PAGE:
Suzu (voiced in Japanese by Kaho Nakamura; voiced in English by Kylie McNeill) is a shy high school student living in a small Japanese village. Ever since her mother died in a tragic accident a few years before, Suzu has been feeling sad, lonely and disconnected from the world.
A whole new world of opportunities opens up when Suzu joins an internet society called U, where 5 billion users live in an alternative reality. Using Suzu’s biometric information, U’s intelligent software creates Suzu’s avatar, Belle. Belle is stunningly beautiful and gifted with a beautiful voice.
Before long, Belle becomes the most famous singer and fashion icon in the digital universe. As she’s about to give the biggest concert in U history, a beast-like creature known as the Dragon (voiced in Japanese by Takeru Satoh; voiced in English by Paul Castro Jr) appears and creates havoc. U’s security want to unveil the Dragon’s real-life identity before banning him, but the Dragon has immense strength and escapes.
Belle is scared but also intrigued and curious, sensing that there’s a deeply troubled and hurt soul hiding under the Dragon’s scary exterior.
Animé; Japanese; fantasy; science fiction; music; loose reinterpretation of popular fairy tale (Beauty and the Beast)
Belle has some violence. For example:
- Characters get chased and punched and have objects thrown at them.
- The Dragon’s castle gets burned down and some virtual characters appear to die.
- A father verbally, emotionally and physically threatens and abuses his sons. He also threatens Suzu, grabs and shakes her, and causes a bleeding scratch across her cheek.
Belle has some sexual references. For example, it’s implied that Suzu’s friend has a crush on a teacher who seems to be a lot older than the friend.
Alcohol, drugs and other substances
There’s no use of substances in Belle.
Nudity and sexual activity
Belle has some mild nudity. For example, a male baseball player is shown topless.
There’s no product placement in Belle.
Belle has some mild coarse language, including ‘idiot’, ‘shut up’, ‘what the hell’ and ‘damn’.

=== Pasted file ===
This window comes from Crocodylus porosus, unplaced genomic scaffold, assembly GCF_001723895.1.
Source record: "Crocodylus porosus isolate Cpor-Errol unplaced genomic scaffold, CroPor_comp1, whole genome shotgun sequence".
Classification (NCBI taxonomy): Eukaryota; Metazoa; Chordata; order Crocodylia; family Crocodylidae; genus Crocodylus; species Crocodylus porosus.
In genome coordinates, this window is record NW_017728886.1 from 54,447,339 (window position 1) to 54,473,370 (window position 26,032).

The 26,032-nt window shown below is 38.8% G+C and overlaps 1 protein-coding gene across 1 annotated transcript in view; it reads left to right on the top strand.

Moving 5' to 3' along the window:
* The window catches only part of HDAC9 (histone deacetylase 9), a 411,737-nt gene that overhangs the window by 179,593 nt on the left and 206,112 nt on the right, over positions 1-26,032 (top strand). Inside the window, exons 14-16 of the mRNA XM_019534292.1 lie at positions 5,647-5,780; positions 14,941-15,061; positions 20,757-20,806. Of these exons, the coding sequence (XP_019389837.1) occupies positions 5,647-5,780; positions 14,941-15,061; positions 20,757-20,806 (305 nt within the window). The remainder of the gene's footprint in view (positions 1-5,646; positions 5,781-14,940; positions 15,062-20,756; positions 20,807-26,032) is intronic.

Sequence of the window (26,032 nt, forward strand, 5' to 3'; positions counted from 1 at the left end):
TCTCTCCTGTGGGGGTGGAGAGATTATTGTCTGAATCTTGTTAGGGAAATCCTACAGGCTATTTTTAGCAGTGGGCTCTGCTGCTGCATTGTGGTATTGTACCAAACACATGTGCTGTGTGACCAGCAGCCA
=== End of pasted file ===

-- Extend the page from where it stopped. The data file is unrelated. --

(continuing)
Ideas to discuss with your children
Belle is a Japanese animation, loosely based on the classic fairytale, Beauty and the Beast. It’s beautifully animated and has positive and inspiring role models, plus important lessons about self-confidence, self-worth, values, friendship and family.
Belle has themes of parental death, grief, emotional abuse and family violence, as well as animated fighting scenes, cyberbullying and scary characters. These elements make it unsuitable for a young or sensitive audience. We also recommend parental guidance for children aged 9-12 years.
These are the main messages from Belle:
- True beauty comes from the inside.
- We can go beyond expectations if we’re fighting for something we truly believe in.
Values in Belle that you could reinforce with your children include care for others, self-confidence, self-expression, genuineness and authenticity, curiosity, kindness, friendship and courage.
Belle could give you the chance to talk with your children about real-life issues like the benefits and pitfalls of social media and virtual reality. For example, as her avatar Belle, Suzu enjoys fame and popularity, but she also endures cyberbullying and harsh criticism from other U users. And when Suzu makes the brave decision to ‘unveil’ her true self and let go of her glamorous avatar, she realises that her true self is truly beautiful.
You could also talk with your children about the importance of seeking help when you’re struggling emotionally. For a long time, Suzu tries to deal with trauma and grief on her own. She rejects help, only to find herself depressed and lonely.